The talent delusion

I don’t know about you folks but I like spending my weekends reading a good book or a magazine.As probably most of you know I am a Chartered Manager and a Chartered member of CMI.Being a chartered member gives me the benefits of reading the management magazines that I always look forward to it and also getting used to the resources available via the CMI website.I guess I just enjoy getting  used to all  the perks available  to me:).

Today I came across an article called “The talent delusion” written by Tomas Chamorro-Premusic.

First and foremost I was hungry for a good read and I have devoured the article like a little minx,my hunger got deeper and deeper as I delved into each page so decided to share some little food for thoughts collected from the article.I munched it over and over so decided to spell out the words of wisdom.:)

Tomas argues the benefits of the doubts of what the talent is and how the myth can be de-mystified.

He stated that some of the major problems we face are due to a misunderstanding of what talent actually is,and a general tendency to overrate our ability to manage it-a talent delusion….

So folks, are we delusional in our thinking that the talent myth can be debunking ?

He continues to debate that there are discrepancies in the ideas that the link between individuals and organisation are not done at the same level and there is a mismatch between individual view of their own talent and how talented the organisation think they are.

I believe that you can not create a genius in a pile of mud but rather taking care of your previous seedling.Employees get nurtured and flourish when they have the best resources and usually the best organisation are equipped with the appropriate tools.In fact,even when its narrowly defined such as in the case of intellectual ability,there is only a weak relationship between people’s perceived and actual talent.

Are our managers equipped with the right ability to spot talent?These incongruent talent perceptions cause problems for both parties:for employees,it leads to unrealistic expectation and a sense of entitlements and for organisation ,it leads to promotion and hiring the wrong people at the expense of overly looked and better alternatives.Nevertheless individual success has less to do with talent because too many people advance their career without helping their organisation to advance.

Like Tomas ,I believe that talent must be cultivated and enriched to achieve the fullest potential.Although is often assumed that talented people are good at things without being taught their full potential must still be developed even when they display a clear predisposition for greatness in their field and their talents are expressed early on.

I could not agree more that the environment is the best catalyst to cultivate success and that reminds me of the Child genius.These little kids have remarkable abilities to retain information however you  could not imagine how many hours these kids spent to develop their talents.They have been taught from the early age on how to retain information but also on how to collect and enrich their vocabulary.Often the language used by these kids is overwhelmingly outweighed even by Oxford dictionary.However coaching ,mentoring and self taught process are the key to success.This is why in talent like in many domains the rich get richer and the poor get poorer.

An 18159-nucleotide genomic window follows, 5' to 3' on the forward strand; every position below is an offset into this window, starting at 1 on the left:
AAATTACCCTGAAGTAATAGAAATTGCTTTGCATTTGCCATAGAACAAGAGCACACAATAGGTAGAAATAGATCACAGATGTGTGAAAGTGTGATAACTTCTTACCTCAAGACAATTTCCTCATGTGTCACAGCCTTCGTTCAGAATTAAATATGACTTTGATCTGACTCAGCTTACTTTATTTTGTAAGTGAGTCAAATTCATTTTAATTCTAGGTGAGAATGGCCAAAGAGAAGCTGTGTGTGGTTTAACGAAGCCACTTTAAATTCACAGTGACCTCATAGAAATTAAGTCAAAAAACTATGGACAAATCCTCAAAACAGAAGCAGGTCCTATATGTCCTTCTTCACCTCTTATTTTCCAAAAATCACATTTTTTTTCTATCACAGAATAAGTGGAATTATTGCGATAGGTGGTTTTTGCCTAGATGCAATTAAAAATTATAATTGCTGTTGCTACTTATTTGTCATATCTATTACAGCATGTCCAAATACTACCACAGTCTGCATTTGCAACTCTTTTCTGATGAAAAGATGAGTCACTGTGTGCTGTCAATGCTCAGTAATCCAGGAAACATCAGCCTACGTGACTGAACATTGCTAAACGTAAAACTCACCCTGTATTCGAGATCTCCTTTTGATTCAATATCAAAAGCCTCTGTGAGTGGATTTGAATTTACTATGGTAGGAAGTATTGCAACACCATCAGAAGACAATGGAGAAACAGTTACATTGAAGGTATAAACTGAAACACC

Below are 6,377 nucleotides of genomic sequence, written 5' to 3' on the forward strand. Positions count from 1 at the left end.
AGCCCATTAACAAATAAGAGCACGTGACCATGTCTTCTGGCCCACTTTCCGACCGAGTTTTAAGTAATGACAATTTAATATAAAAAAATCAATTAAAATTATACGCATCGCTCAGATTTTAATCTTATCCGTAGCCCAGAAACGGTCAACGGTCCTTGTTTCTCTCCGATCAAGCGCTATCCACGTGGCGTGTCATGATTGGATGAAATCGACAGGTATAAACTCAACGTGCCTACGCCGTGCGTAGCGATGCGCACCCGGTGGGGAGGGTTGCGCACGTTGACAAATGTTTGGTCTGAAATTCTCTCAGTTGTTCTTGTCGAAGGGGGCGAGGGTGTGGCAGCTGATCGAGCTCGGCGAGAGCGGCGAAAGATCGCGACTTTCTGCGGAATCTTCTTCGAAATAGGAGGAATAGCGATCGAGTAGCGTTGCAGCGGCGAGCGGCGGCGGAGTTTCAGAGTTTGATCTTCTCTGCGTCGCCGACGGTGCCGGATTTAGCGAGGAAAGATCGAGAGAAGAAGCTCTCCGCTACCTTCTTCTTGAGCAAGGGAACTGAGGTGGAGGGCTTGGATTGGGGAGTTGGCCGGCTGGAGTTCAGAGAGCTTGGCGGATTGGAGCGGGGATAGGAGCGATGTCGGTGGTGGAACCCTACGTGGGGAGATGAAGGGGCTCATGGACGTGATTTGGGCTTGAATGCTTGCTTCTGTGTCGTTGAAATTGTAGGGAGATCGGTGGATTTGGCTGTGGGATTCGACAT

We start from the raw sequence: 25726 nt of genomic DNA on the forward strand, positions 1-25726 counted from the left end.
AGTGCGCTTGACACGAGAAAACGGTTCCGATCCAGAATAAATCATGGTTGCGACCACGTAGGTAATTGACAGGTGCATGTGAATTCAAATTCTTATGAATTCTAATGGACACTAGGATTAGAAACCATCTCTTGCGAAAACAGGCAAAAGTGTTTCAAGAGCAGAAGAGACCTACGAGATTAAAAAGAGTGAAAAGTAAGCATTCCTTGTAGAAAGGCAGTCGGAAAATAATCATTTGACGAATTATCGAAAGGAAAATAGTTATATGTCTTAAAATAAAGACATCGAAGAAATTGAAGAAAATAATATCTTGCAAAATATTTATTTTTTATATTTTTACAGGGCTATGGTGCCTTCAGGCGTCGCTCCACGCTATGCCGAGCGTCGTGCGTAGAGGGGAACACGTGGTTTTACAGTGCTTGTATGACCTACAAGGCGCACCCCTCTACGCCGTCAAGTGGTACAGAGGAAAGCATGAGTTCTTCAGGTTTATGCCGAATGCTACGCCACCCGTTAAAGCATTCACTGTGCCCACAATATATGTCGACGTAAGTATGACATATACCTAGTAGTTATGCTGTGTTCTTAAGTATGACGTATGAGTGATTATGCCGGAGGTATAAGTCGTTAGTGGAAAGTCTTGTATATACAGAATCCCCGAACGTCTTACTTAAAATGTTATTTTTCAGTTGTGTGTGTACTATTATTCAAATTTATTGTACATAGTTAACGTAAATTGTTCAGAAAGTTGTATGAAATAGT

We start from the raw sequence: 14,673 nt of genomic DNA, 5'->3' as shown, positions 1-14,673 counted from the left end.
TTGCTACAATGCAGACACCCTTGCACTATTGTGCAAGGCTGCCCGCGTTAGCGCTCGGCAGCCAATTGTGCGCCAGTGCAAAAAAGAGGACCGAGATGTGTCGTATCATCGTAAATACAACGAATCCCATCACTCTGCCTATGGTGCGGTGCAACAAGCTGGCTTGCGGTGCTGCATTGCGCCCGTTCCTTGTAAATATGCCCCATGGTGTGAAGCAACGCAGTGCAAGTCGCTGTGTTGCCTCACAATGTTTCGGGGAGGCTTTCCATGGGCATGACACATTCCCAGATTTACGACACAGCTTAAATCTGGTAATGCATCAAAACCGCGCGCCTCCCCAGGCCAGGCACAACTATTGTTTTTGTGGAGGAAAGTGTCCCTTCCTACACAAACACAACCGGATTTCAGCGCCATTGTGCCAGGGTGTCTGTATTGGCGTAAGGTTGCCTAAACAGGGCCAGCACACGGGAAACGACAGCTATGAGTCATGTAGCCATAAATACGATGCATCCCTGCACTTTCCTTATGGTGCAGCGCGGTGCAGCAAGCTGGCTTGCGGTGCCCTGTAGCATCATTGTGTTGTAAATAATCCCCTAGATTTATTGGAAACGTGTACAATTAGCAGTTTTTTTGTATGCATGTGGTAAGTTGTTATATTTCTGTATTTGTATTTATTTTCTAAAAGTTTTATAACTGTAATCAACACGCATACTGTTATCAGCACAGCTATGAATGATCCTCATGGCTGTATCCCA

Tomas also argues that we are often less talented than we think and he gave some examples about the Kardashian phenomena and how these individual became richer by infesting the media with the iconic image of being special even in a bad way.

And although individuals are talented in different and diverse ways there is a tendency of acting in a very hedonistic way and people raised the bar based on their expectation(although most times it has been created  by unrealistic measures).

I want to think that everyone is talented in a way or another however we should be realistic in term of on what we are talented and how can we put our talent into practice,I believe that you can not become the CEO of a tech company because you have won the X Factor for being the best singer in the world.

Tomas sums the article with Mark Twain’s quote:It aint what you don’t know  that gets you into trouble.Its what you know for sure that just aint so.”

I ultimately sum my article by another famous quote:” Nothing in this world can take the place of persistence. Talent will not: nothing is more common than unsuccessful men with talent. Genius will not; unrewarded genius is almost a proverb. Education will not: the world is full of educated derelicts. Persistence and determination alone are omnipotent. Calvin Coolidge


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